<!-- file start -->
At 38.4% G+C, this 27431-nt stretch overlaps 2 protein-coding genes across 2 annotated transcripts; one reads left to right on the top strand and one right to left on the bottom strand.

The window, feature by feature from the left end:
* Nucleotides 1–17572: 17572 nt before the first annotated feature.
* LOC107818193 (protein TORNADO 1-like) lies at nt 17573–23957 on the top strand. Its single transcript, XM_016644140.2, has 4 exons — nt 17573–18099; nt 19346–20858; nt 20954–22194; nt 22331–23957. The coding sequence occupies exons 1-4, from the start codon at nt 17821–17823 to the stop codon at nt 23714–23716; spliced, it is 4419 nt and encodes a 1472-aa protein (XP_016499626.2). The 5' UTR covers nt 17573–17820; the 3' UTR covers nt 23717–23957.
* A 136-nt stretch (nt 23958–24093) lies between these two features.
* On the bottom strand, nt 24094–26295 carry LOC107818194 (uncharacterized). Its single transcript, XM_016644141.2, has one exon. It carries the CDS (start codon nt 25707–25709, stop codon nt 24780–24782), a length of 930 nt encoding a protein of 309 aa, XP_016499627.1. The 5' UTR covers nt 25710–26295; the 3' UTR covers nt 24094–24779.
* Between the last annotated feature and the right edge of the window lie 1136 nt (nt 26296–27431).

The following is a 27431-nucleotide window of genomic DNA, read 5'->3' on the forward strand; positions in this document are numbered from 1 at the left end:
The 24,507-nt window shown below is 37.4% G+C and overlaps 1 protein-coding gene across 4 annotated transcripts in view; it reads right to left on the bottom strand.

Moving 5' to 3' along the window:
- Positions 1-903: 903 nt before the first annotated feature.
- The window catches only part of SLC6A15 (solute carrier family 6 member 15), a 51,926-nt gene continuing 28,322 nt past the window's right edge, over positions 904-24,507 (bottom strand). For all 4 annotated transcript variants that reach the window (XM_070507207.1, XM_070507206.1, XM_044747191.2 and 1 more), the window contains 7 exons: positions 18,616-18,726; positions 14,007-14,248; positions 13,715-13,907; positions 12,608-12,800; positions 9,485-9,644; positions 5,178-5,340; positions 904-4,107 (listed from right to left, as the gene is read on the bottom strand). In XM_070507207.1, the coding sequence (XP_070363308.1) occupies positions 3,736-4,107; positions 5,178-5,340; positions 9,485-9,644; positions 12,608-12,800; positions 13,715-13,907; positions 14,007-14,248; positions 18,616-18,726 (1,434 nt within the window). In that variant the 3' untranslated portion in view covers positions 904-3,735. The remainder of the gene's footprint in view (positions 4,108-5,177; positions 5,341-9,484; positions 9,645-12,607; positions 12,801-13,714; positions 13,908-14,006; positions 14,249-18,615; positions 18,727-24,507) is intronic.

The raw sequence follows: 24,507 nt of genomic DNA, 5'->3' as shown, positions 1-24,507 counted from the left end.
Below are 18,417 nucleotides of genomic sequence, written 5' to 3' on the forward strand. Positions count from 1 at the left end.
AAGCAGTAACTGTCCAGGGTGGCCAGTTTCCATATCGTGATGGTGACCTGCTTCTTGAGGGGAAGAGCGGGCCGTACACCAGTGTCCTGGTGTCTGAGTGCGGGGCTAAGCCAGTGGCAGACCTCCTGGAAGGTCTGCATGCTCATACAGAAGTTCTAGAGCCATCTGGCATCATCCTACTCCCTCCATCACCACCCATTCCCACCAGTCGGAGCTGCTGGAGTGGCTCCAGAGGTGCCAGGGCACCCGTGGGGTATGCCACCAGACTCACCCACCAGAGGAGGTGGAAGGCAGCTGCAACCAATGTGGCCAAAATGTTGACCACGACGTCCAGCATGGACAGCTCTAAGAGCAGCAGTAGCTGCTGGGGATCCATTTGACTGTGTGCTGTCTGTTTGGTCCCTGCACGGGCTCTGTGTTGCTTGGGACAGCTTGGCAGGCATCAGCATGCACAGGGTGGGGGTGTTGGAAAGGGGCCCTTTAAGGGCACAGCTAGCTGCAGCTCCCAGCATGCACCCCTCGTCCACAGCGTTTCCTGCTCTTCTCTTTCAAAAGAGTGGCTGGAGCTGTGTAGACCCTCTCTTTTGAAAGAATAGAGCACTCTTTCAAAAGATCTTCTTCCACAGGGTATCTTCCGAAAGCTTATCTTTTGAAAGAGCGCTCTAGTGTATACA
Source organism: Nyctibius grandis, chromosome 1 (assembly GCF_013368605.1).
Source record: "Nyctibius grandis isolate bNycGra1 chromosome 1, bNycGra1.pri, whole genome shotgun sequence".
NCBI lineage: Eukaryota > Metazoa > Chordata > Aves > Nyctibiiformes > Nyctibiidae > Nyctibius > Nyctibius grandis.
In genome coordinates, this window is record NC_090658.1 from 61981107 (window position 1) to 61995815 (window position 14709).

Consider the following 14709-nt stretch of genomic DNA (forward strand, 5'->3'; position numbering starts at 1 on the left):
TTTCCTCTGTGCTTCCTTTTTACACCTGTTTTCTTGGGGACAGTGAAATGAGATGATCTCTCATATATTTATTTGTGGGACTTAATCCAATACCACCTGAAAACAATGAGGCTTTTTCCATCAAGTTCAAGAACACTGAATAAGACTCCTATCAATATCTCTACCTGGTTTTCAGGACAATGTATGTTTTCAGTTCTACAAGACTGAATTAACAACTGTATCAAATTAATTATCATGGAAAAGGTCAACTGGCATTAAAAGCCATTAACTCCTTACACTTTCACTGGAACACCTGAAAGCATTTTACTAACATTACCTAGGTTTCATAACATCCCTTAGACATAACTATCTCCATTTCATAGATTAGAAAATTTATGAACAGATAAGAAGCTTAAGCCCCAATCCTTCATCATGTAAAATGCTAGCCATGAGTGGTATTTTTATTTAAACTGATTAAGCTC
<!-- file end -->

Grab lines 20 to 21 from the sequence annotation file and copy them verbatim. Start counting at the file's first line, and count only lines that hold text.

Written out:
Consider the following 14709-nt stretch of genomic DNA (forward strand, 5'->3'; position numbering starts at 1 on the left):
TTTCCTCTGTGCTTCCTTTTTACACCTGTTTTCTTGGGGACAGTGAAATGAGATGATCTCTCATATATTTATTTGTGGGACTTAATCCAATACCACCTGAAAACAATGAGGCTTTTTCCATCAAGTTCAAGAACACTGAATAAGACTCCTATCAATATCTCTACCTGGTTTTCAGGACAATGTATGTTTTCAGTTCTACAAGACTGAATTAACAACTGTATCAAATTAATTATCATGGAAAAGGTCAACTGGCATTAAAAGCCATTAACTCCTTACACTTTCACTGGAACACCTGAAAGCATTTTACTAACATTACCTAGGTTTCATAACATCCCTTAGACATAACTATCTCCATTTCATAGATTAGAAAATTTATGAACAGATAAGAAGCTTAAGCCCCAATCCTTCATCATGTAAAATGCTAGCCATGAGTGGTATTTTTATTTAAACTGATTAAGCTC